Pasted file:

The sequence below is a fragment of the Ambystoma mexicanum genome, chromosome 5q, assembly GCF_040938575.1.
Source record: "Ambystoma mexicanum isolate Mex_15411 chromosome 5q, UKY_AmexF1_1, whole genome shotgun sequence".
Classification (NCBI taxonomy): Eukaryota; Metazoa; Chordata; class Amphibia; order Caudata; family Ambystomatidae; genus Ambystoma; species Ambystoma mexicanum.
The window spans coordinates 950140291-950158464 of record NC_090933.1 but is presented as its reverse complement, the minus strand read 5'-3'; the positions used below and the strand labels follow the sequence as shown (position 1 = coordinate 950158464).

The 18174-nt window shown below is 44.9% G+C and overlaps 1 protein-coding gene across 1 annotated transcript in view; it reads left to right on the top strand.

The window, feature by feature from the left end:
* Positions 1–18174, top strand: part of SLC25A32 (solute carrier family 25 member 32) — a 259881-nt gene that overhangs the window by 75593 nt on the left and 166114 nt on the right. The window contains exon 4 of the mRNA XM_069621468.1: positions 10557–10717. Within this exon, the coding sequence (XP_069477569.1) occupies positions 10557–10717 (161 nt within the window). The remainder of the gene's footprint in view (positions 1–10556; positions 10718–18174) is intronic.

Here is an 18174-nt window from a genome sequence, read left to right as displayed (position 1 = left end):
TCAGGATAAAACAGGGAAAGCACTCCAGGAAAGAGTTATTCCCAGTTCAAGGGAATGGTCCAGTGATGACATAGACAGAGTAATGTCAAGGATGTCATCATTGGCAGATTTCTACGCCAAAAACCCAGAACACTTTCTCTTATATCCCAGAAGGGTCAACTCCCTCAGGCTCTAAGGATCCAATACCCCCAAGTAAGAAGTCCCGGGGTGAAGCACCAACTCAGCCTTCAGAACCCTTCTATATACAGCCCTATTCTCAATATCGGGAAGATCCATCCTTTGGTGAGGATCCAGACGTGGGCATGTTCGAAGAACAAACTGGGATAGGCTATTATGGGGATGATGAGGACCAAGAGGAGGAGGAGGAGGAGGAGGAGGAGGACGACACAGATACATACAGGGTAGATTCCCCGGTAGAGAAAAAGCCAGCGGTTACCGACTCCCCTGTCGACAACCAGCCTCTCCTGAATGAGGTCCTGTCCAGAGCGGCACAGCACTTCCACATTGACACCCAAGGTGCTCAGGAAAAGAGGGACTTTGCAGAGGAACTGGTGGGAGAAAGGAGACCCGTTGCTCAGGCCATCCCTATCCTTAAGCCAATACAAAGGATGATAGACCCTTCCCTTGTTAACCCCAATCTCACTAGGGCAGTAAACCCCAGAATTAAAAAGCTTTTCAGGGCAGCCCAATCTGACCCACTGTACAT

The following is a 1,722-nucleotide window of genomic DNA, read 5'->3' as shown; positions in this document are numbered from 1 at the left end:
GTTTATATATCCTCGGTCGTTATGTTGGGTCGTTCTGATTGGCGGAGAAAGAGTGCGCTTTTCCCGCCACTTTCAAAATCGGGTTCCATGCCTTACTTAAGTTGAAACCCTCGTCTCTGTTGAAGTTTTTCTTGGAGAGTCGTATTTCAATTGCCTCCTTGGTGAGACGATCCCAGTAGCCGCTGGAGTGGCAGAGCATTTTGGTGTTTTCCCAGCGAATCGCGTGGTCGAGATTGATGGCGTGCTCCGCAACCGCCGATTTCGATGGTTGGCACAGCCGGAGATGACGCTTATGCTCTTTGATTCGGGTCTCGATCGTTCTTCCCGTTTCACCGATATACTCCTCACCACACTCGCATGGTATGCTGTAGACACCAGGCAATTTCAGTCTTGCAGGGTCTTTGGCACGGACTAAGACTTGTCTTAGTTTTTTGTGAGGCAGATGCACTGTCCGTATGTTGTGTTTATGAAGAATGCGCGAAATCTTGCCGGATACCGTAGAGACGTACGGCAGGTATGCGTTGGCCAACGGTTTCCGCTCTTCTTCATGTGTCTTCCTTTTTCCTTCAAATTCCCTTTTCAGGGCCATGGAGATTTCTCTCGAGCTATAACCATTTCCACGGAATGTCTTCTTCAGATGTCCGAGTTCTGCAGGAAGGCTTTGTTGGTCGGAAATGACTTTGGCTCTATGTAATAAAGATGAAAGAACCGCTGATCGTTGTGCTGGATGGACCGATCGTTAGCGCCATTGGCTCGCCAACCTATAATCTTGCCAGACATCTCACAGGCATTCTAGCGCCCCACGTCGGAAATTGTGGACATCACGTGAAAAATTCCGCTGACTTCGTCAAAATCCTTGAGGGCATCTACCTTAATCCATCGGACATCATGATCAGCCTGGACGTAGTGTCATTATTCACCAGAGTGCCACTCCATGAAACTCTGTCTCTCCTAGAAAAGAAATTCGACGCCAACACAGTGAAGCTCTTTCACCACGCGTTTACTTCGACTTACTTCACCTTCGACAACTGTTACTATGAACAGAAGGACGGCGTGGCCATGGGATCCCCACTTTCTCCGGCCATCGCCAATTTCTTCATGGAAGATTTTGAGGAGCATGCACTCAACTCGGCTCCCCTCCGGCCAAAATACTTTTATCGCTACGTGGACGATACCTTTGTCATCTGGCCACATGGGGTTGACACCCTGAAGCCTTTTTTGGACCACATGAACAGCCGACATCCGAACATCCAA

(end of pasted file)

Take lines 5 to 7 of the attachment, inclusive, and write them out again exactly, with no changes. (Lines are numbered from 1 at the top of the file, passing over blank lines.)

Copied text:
The 18174-nt window shown below is 44.9% G+C and overlaps 1 protein-coding gene across 1 annotated transcript in view; it reads left to right on the top strand.

The window, feature by feature from the left end:
* Positions 1–18174, top strand: part of SLC25A32 (solute carrier family 25 member 32) — a 259881-nt gene that overhangs the window by 75593 nt on the left and 166114 nt on the right. The window contains exon 4 of the mRNA XM_069621468.1: positions 10557–10717. Within this exon, the coding sequence (XP_069477569.1) occupies positions 10557–10717 (161 nt within the window). The remainder of the gene's footprint in view (positions 1–10556; positions 10718–18174) is intronic.